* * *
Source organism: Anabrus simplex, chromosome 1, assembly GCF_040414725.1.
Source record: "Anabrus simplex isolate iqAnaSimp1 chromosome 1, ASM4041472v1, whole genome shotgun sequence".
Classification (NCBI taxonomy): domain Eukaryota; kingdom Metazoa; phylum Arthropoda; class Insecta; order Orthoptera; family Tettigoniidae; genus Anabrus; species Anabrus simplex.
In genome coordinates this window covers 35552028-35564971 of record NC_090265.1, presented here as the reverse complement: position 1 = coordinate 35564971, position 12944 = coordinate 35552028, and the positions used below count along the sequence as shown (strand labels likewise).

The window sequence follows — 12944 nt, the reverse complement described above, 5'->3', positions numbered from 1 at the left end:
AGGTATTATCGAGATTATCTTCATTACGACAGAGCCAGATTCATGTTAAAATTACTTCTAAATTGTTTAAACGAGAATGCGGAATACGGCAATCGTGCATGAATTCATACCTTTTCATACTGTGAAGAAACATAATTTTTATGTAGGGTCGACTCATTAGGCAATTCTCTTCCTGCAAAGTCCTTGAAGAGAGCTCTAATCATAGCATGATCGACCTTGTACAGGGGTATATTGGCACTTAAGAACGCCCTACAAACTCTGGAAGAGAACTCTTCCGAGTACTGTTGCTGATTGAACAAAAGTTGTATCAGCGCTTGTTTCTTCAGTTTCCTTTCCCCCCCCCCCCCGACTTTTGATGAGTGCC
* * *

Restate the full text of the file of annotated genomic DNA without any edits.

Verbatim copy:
Source organism: Anabrus simplex, chromosome 1, assembly GCF_040414725.1.
Source record: "Anabrus simplex isolate iqAnaSimp1 chromosome 1, ASM4041472v1, whole genome shotgun sequence".
Classification (NCBI taxonomy): domain Eukaryota; kingdom Metazoa; phylum Arthropoda; class Insecta; order Orthoptera; family Tettigoniidae; genus Anabrus; species Anabrus simplex.
In genome coordinates this window covers 35552028-35564971 of record NC_090265.1, presented here as the reverse complement: position 1 = coordinate 35564971, position 12944 = coordinate 35552028, and the positions used below count along the sequence as shown (strand labels likewise).

The window sequence follows — 12944 nt, the reverse complement described above, 5'->3', positions numbered from 1 at the left end:
AGGTATTATCGAGATTATCTTCATTACGACAGAGCCAGATTCATGTTAAAATTACTTCTAAATTGTTTAAACGAGAATGCGGAATACGGCAATCGTGCATGAATTCATACCTTTTCATACTGTGAAGAAACATAATTTTTATGTAGGGTCGACTCATTAGGCAATTCTCTTCCTGCAAAGTCCTTGAAGAGAGCTCTAATCATAGCATGATCGACCTTGTACAGGGGTATATTGGCACTTAAGAACGCCCTACAAACTCTGGAAGAGAACTCTTCCGAGTACTGTTGCTGATTGAACAAAAGTTGTATCAGCGCTTGTTTCTTCAGTTTCCTTTCCCCCCCCCCCCCGACTTTTGATGAGTGCC